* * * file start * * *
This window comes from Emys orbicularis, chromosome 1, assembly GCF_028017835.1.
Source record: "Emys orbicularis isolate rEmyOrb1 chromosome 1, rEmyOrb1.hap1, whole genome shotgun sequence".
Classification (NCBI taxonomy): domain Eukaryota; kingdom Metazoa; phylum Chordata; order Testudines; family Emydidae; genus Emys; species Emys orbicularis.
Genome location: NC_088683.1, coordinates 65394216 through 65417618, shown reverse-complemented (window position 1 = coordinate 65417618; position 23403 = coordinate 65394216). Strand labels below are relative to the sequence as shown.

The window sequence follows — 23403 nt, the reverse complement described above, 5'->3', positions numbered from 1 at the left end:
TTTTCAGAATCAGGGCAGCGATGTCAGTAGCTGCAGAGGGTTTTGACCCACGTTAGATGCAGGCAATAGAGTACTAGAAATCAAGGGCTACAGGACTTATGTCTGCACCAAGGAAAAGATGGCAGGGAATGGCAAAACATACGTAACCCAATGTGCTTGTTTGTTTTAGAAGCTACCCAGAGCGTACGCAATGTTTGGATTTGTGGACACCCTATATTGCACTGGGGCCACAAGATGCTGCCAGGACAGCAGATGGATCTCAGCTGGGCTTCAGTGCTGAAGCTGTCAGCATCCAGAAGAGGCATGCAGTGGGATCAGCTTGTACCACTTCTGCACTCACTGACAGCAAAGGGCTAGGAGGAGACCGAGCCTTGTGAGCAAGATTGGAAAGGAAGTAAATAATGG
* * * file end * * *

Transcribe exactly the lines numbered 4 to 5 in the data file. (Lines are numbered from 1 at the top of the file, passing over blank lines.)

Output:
Genome location: NC_088683.1, coordinates 65394216 through 65417618, shown reverse-complemented (window position 1 = coordinate 65417618; position 23403 = coordinate 65394216). Strand labels below are relative to the sequence as shown.

The window sequence follows — 23403 nt, the reverse complement described above, 5'->3', positions numbered from 1 at the left end: